“Hard work”: two words that Australia’s new prime minister, Julia Gillard (pictured above left with the governor general of Australia, Quentin Bryce) managed to squeeze into her initial address five times.
Five times! No harm in being clear about things, though it seems fairly unlikely anyone had the country’s first female leader pegged as a slacker. In fact, with two biographies of the 48-year-old former deputy PM due out this year — the same number as appeared about Kevin Rudd in 2007 — you might suspect that some people saw her rise to power coming.
As far as Australia’s Labor Party is concerned, Gillard is A Really Good Thing, more or less: popular with voters and within her party, she also has union backing and she’s great at handling the media.
She may not be Australia’s strongest politician when it comes to policy — the less reverential of her two biographers, Christine Wallace, points out that several of the Rudd government’s failings fall within Gillard’s (extensive) portfolio. And her defence of a 2009 Australian TV show featuring blackface was . . . utterly indefensible.
But there’s a general election due in a few months, and within hours of Gillard becoming prime minister, Labor had become the hot tip to win once again. And, casual acceptance of casual racism aside, the woman even appears to have a sense of humour:
At a shopping centre in Hoppers Crossing, I’m handing out stuff. I’m standing next to a board with my photograph on it. This old guy comes out of the supermarket, looks at me, looks at the photo, looks at me, then turns back to me and says, “Taken on a good day, wasn’t it, love?” I said, “And you’d be bloody Robert Redford, would you, mate?”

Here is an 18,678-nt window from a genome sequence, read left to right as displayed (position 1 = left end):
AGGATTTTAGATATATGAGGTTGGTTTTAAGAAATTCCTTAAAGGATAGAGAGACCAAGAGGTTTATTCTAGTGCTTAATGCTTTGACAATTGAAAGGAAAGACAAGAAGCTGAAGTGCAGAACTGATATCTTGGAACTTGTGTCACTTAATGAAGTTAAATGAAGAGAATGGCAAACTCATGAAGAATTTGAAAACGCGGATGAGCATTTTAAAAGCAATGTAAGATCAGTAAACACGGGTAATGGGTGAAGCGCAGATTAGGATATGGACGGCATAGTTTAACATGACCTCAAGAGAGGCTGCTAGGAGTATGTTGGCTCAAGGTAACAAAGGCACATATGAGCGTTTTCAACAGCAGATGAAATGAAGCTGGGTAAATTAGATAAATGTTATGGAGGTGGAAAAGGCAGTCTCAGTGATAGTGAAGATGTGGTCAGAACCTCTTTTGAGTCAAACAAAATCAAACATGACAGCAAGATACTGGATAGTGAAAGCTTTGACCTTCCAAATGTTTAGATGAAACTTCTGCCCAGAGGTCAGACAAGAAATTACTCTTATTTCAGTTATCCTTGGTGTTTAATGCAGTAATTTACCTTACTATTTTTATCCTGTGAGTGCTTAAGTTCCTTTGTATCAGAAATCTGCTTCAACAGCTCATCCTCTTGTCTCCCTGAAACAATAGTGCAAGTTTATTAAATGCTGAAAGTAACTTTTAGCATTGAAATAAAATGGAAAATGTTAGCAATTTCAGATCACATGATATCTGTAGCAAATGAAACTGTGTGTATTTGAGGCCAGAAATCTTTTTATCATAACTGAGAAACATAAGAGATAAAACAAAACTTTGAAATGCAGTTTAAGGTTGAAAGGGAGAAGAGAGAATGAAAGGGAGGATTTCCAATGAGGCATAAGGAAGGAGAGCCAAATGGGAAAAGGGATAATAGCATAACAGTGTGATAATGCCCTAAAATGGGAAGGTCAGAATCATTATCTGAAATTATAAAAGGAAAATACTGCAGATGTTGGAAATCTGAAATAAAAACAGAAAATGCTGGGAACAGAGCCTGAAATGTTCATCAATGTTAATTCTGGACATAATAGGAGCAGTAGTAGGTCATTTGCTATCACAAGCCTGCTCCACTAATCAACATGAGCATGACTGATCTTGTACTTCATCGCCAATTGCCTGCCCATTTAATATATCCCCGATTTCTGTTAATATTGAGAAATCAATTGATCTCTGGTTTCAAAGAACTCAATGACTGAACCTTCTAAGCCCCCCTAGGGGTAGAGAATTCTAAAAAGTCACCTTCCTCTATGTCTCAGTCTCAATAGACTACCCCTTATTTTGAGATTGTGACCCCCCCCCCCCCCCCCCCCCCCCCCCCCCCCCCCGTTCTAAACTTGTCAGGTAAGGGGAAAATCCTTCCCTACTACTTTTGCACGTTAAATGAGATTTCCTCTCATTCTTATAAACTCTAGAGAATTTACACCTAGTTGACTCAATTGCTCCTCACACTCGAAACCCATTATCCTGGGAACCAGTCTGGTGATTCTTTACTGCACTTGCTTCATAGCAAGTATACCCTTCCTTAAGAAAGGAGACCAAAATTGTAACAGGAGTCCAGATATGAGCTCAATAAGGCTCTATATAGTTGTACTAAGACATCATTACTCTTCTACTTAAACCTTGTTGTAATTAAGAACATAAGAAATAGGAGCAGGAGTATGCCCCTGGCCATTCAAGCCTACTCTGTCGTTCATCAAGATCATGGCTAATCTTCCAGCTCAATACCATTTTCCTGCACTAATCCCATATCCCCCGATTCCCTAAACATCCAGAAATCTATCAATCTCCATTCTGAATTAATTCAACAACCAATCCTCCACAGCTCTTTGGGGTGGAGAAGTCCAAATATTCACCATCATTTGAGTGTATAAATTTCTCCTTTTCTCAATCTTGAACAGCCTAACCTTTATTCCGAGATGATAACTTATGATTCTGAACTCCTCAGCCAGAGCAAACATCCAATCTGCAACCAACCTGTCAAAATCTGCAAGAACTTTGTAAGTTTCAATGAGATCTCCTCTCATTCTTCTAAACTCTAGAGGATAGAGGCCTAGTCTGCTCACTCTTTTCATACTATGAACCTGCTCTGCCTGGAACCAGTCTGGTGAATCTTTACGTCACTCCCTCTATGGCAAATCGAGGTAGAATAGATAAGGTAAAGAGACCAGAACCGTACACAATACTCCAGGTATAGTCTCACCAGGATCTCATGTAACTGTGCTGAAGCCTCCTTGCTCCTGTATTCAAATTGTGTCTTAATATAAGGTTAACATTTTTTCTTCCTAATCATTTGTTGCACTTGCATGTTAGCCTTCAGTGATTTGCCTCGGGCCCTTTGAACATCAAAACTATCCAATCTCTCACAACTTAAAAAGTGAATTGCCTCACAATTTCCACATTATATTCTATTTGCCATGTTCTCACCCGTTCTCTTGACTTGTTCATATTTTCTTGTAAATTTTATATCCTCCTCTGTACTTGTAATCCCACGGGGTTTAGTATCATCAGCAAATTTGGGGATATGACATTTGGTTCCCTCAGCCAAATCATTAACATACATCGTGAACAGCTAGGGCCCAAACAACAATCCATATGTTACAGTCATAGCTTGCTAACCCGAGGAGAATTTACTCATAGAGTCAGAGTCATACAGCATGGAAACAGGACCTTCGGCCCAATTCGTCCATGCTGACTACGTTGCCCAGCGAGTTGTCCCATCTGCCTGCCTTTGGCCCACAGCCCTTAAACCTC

In the light of all this, it seems almost a shame to come back to Gillard’s woman-ness. But I’m going to do it anyway. Because, from a British perspective, it’s interesting how much she has in common with our Labour Party’s former deputy, now acting, leader, Harriet Harman, and how completely differently Harman is treated.
Both come from legal backgrounds, hold multiple political posts, have strong union connections, speak with distinctive voices and are always politically “on”. But while Gillard is popular and respected, Harman is often, very unfairly, spoken of as hectoring, dowdy and not very bright. Even before Gordon Brown’s departure, her chances of becoming Labour leader were the same as the number of forthcoming Harman biographies: zero.
Politically, there’s a glaring difference between Gillard and Harman. One has fought consistently for a feminist agenda, while the other has approached her political career with individualistic ambition. Not to do Gillard down — she’s very good at her job and she deserves her success — but her premiership isn’t necessarily any more of a great lunge forward for women than Margaret Thatcher’s was thirty years ago.
Meanwhile, Harman’s drive to push issues such as rape laws and the Equality Bill into the spotlight has undoubtedly been good for British women — and a huge contibuting factor to her unlovely public image.
Gillard’s success is still a symbolic step forward, signalling that the presence of women in Australian politics has become normal. And it looks likely to be good news for the country as a whole. But it’s not as if Australian women now have a Harman at the top to look out for their interests.